I attended a fascinating meeting last weekend arranged by the East Midlands ‘Blue Labour’* group on the theme of ‘How Do We Champion the Cause of the Working Class?’ There was a panel of academics, journalists and local Labour politicians. I am interested in Blue Labour’s approach because they are the only group within Labour that seems to have a coherent view of how to remodel the economy away from the dominance of financialised capitalism without returning to widespread nationalisation. The essence of this view is that goods and service provision should be based less on anonymous (usually monetary) transactions and more on the basis of relationships. This implies an expansion of co-operative, mutual and stakeholder businesses, and more regional and community input into local, social and health services. I have myself written about why this is important. Continue reading Blue Labour, Relationships and Free Movement
‘Modern Thinking: Atomism and Communication’ – Although written four years ago for an essay competition, I still think this piece encapsulates as well as anything my approach to economics, politics and social institutions.
Bertrand Russell, the great British mathematician and philosopher, believed that to be ‘modern-minded’ was to make the error of thinking with the fashion rather than ahead of it. When he wrote about this in 1937 he believed that with God’s role as arbiter of truth and beauty having been usurped, ‘detachment and objectivity, both in thought and feeling’ had also been thrown overboard. Russell, as a rationalist and a non-believer, believed it was ‘possible and important’ to preserve them without recourse to a Creator. To do so, he believed, required ‘solitude’ and ‘a certain degree of isolation both in space and time’. While he may have been right when it comes to studying the physical world and creating great art, his advice is less helpful when it comes to human nature and society. Even if we wanted to, as human beings ourselves, we cannot stand apart from other humans and society as a whole. Unfortunately when this recognition came it was in part responsible for a critical wrong turning in our approach to social phenomena. This wrong turning came about because modern thinking, having dispensed with God guiding from above, had already turned to look for causes and drivers of events at the level below that at which they are observed. The properties of substances had to be derived from the properties of their molecules; the properties of the forces that change the world about us from day to day are derived from the waves and particles into which they can be decomposed. Continue reading Modern Thinking: Atomism and Communication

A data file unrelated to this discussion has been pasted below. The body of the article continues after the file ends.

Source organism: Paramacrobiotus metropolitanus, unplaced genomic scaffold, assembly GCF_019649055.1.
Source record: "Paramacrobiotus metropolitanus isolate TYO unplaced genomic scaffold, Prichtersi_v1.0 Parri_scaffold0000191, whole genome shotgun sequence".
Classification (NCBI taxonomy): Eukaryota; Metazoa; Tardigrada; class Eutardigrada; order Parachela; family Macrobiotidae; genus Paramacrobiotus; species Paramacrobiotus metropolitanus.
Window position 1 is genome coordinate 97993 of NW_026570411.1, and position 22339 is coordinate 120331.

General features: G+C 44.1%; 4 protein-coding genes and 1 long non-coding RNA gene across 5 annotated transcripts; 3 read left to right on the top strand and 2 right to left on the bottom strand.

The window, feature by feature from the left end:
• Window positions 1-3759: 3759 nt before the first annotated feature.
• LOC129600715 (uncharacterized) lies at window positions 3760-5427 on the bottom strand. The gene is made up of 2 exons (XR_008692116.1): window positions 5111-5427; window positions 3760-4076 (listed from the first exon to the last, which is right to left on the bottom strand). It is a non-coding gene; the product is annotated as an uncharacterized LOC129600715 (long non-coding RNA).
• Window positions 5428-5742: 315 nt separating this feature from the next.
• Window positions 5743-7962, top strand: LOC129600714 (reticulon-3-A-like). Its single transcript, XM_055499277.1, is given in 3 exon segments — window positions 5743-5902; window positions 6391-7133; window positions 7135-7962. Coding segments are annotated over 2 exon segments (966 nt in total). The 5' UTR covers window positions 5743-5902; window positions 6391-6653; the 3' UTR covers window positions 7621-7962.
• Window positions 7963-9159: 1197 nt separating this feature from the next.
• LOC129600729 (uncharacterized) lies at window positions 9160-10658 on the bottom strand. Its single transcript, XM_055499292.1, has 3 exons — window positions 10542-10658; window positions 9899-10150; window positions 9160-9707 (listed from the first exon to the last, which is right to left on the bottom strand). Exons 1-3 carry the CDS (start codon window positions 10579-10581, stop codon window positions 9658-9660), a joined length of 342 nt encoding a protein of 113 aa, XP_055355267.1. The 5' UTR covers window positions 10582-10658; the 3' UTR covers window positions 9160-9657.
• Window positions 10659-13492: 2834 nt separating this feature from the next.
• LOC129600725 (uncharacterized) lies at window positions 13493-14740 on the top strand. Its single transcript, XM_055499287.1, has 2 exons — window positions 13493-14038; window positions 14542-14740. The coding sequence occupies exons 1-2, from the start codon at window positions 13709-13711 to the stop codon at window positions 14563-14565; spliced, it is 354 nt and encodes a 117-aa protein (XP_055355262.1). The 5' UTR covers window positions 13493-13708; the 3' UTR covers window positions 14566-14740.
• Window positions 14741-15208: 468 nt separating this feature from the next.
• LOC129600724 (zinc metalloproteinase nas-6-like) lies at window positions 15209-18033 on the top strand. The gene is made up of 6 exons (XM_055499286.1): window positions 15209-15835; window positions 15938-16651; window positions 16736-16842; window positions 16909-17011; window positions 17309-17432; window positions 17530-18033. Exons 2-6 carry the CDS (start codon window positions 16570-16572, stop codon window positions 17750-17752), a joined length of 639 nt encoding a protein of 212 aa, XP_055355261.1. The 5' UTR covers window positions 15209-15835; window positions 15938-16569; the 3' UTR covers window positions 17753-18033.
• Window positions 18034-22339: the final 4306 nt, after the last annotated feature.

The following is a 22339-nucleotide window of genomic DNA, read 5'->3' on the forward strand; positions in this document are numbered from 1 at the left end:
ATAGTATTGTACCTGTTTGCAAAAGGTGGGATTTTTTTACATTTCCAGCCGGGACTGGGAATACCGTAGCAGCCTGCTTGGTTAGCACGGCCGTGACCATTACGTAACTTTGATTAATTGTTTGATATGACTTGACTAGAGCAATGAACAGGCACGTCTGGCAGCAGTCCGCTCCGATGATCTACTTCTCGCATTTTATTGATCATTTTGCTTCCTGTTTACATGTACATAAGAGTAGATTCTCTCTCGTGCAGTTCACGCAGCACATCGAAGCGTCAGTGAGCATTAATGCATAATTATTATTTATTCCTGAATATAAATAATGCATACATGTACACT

That’s where the real constitutional debate needs to be – around a radical constitutional option that puts Scotland back into the hands of its people: devo-local, if you like. Trevor Davies, The Scotsman 10/5/2012
[Politicians] see themselves as propping up something which is tottering rather than letting citizens build anew something that is soundly based. Charles Moore, Daily Telegraph 13/7/2012
Power wielded from the centre is slow to react, inflexible and discriminates poorly. Yet political power at all levels has been steadily eroded as a consequence of the economic demands of global corporations and the economic strain on central government to provide for these corporations and mop up the damage they cause. No redistribution of political power from centre to periphery can be sustainable without addressing the centralisation of economic power. The willingness to address the latter is surely what will separate the left ‘devo-localist’ from the right. Continue reading Equality of Voice and ‘Devo-localism’
This article was published on LabourList on 2nd August 2011.
Immigration, by being freighted with so many unsaid and often unconsidered subtexts, is a toxic subject. As both Marc Stears and Anthony Painter have suggested on LabourList recently, it certainly seems to have poisoned the ‘Blue Labour’ project, possibly fatally. Continue reading Blue Labour and Immigration
This is an essay on the approach to economics suggested by Maurice Glasman’s essay ‘Labour as a Radical Tradition’. Glasman’s essay forms part of the ebook ‘The Labour Tradition and the Politics of Paradox’.
I’m not particularly keen on the ‘Blue Labour’ moniker, but the ideas behind Maurice Glasman’s approach bear serious examination. Interestingly, his approach bears some comparison with that recently espoused by Amartya Sen in his book ‘The Idea of Justice’. This is that it is difficult to win political arguments with abstract ideas, and that practical and localised amelioration of well-recognised wrongs is the best way forward. Glasman (in Labour as a Radical Tradition) looks back to the early days of Labour when the movement of which it was part was defined by relationships and ‘practices that strengthen an ethical life’. These practices included reciprocity, mutuality and solidarity, and they led to actions such as the formation of mutual societies, co-operatives and trades unions. These may not and need not have had an explicit or even coherent philosophical underpinning.
According to Glasman, however, ‘The founders of the labour movement understood the logic of capitalism…and the threat this posed to their lives, livelihoods and environment.’ Maybe they did, but this is somewhat in contradiction of Glasman’s narrative, since the ‘logic of capitalism’ is itself an abstract idea. And it’s not at all clear that we understand this ‘logic’ today, or if we do, whether we know how to refute its conclusions. Continue reading Blue Labour Political Economy: Equality of Voice